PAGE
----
Foreign body in the eye(s)

Notes

## Basic introduction

  • Foreign bodies (FBs) can adhere loosely to or can be embedded in cornea or other parts of the eye
  • FBs can either be non-penetrating superficial or penetrating
  • Non-penetrating superficial FBs are blown or fall into the eyes and they generally do not have serious consequence
  • This constitutes the most common injury to the eye
  • Penetrating FBs are mainly particles, such as metallic chips, that are moving at high velocity penetrating the cornea or sclera. They can cause partial or total loss of vision

## Effect of the presence FBs in the eye(s)

  • Pain
  • Infections
  • Conjunctivitis (due to constant irritation)
  • Endophthalmitis (infection and inflammation inside the eye)
  • Scaring of cornea
  • Ocular necrosis
  • Partial or total loss of vision
  • Early cataract
  • Siderosis in case of iron particles
  • Damage of retina
  • Hemorrhage in the eye
Symptoms
  • Sensation of the presence of foreign body in the eye (that often gets worse upon blinking)
  • Pain
  • Lacrimation
  • Photophobia
  • Redness
  • Vitreous leakage (in case of serious damage)
Diagnosis
  • Clinical review including examination of the eyes with and without fluorescein stain application and test of visual acuity
  • Remember to turn the eyelids outwards to rule out the possibility of FBs that are lounged on the underside of the eyelids
  • Do not be complacent after finding one particle - there could be many more!
  • In case of suspicion of the presence of FBs in the eye that are not easily visible, X-ray or CT scan can be carried out.
Differential
  • Bacterial Keratitis
  • Fungal Keratitis
  • Corneal ulcer
  • Conjunctivitis (viral, bacterial, allergic etc.)
  • Abrasion
  • Sudden visual loss
  • Trichiasis
  • Ectropion
  • Dry eyes
  • Angle-closure glaucoma
  • Chemical trauma
  • Non-traumatic subconjunctival haemorrhage
Prevention
  • Use of protective goggles or glasses when handling tasks such as welding and sand harvesting
Reference

1. Parver, L. M., Dannenberg, A. L., Blacklow, B., Fowler, C. J., Brechner, R. J., & Tielsch, J. M. (1993). Characteristics and causes of penetrating eye injuries reported to the National Eye Trauma System Registry, 1985-91. Public Health Reports, 108(5), 625.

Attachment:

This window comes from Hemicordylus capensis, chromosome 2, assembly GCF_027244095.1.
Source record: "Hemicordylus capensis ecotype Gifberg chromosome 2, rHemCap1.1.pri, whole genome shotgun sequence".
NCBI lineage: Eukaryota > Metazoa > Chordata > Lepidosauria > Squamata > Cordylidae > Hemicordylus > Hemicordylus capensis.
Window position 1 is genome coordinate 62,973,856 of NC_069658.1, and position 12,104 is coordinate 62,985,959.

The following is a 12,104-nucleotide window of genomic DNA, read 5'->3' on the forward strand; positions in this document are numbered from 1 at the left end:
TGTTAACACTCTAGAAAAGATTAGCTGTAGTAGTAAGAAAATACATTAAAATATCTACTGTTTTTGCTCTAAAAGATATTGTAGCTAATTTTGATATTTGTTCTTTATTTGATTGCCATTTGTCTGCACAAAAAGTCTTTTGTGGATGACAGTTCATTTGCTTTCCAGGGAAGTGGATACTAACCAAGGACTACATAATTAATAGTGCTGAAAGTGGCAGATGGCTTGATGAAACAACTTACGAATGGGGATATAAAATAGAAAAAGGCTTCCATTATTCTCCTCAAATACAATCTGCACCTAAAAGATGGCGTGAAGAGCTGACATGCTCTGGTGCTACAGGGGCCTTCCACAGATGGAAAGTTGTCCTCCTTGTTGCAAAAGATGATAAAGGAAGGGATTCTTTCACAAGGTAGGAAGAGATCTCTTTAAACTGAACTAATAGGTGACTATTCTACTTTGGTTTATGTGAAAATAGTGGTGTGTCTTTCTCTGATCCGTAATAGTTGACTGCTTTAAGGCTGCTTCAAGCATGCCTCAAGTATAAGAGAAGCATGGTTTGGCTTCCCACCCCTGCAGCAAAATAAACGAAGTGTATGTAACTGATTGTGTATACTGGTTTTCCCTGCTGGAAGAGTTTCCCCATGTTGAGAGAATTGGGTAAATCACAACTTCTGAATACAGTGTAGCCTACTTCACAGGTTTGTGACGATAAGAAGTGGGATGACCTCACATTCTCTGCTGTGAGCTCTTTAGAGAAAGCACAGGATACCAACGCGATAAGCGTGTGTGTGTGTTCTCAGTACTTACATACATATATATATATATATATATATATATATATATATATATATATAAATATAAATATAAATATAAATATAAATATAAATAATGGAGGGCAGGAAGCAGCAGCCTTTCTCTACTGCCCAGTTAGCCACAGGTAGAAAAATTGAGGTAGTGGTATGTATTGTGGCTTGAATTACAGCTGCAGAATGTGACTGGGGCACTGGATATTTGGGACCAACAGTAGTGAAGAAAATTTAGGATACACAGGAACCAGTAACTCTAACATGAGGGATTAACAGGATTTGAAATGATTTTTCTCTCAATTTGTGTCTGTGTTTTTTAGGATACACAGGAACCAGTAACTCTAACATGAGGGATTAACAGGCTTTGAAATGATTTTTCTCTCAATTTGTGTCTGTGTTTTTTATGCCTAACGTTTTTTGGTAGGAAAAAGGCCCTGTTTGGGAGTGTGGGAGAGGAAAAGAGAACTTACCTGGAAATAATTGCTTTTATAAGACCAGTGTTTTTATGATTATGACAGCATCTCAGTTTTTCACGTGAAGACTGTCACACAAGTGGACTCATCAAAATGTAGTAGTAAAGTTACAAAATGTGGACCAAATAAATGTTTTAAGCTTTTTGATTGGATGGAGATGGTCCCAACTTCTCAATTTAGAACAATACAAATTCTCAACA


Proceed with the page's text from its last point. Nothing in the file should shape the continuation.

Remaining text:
2. Kenyan Ministry of Health. Clinical guidelines for management and referral of common conditions at levels 4-6. Hospitals. 2009; 3:259-261.http://apps.who.int/medicinedocs/documents/s21000en/s21000en.pdf

3. Ministry of Health, Kenya. Kenya Essential Medicine List (2016). http://publications.universalhealth2030.org/uploads/KEML-2016Final-1.pdf

4. de Juan, E., Sternberg, P., & Michels, R. G. (1983). Penetrating ocular injuries: types of injuries and visual results. Ophthalmology, 90(11), 1318-1322.

Management

## Non-penetrating superficial FBs

  • First-Aid involves rinsing the eye with water (preferably eye bath or warm water where available)
  • Advise patients never to try removing the FBs with poking objects such as ear buds
  • Apply ophthalmic local anesthetic drops (occasionally) and remove FBs using a cotton bud pre-soaked in normal saline. Sometimes, a special needle may be required.

## Penetrating FBs

  • Vitrectomy
  • Drainage of hemorrhage
  • Removal of damaged lens
  • If the suspected FB is of plant origin or it is contaminated with soil administer the following antibiotic cover:

_Intravitreal vancomycin 1 mg/0.1 ml PLUS ceftazidime 2.27mg/0.1 ml

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